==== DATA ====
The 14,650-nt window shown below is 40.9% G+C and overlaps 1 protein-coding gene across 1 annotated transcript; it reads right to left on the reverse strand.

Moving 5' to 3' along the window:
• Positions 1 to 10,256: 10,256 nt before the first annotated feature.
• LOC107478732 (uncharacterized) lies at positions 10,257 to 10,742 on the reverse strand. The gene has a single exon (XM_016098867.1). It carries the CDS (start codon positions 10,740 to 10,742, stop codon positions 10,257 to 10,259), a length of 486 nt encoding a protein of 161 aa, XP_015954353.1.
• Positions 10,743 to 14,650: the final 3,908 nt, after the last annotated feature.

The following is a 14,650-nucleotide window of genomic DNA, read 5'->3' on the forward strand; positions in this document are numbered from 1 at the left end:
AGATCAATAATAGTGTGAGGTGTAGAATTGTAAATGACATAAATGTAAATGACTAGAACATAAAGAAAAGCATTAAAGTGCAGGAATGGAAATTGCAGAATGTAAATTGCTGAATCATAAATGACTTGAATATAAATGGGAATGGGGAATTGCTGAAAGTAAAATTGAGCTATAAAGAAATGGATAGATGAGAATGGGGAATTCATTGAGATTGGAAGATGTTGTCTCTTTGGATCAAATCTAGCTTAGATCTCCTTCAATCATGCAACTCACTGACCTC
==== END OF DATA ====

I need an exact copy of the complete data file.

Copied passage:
The 14,650-nt window shown below is 40.9% G+C and overlaps 1 protein-coding gene across 1 annotated transcript; it reads right to left on the reverse strand.

Moving 5' to 3' along the window:
• Positions 1 to 10,256: 10,256 nt before the first annotated feature.
• LOC107478732 (uncharacterized) lies at positions 10,257 to 10,742 on the reverse strand. The gene has a single exon (XM_016098867.1). It carries the CDS (start codon positions 10,740 to 10,742, stop codon positions 10,257 to 10,259), a length of 486 nt encoding a protein of 161 aa, XP_015954353.1.
• Positions 10,743 to 14,650: the final 3,908 nt, after the last annotated feature.

The following is a 14,650-nucleotide window of genomic DNA, read 5'->3' on the forward strand; positions in this document are numbered from 1 at the left end:
AGATCAATAATAGTGTGAGGTGTAGAATTGTAAATGACATAAATGTAAATGACTAGAACATAAAGAAAAGCATTAAAGTGCAGGAATGGAAATTGCAGAATGTAAATTGCTGAATCATAAATGACTTGAATATAAATGGGAATGGGGAATTGCTGAAAGTAAAATTGAGCTATAAAGAAATGGATAGATGAGAATGGGGAATTCATTGAGATTGGAAGATGTTGTCTCTTTGGATCAAATCTAGCTTAGATCTCCTTCAATCATGCAACTCACTGACCTC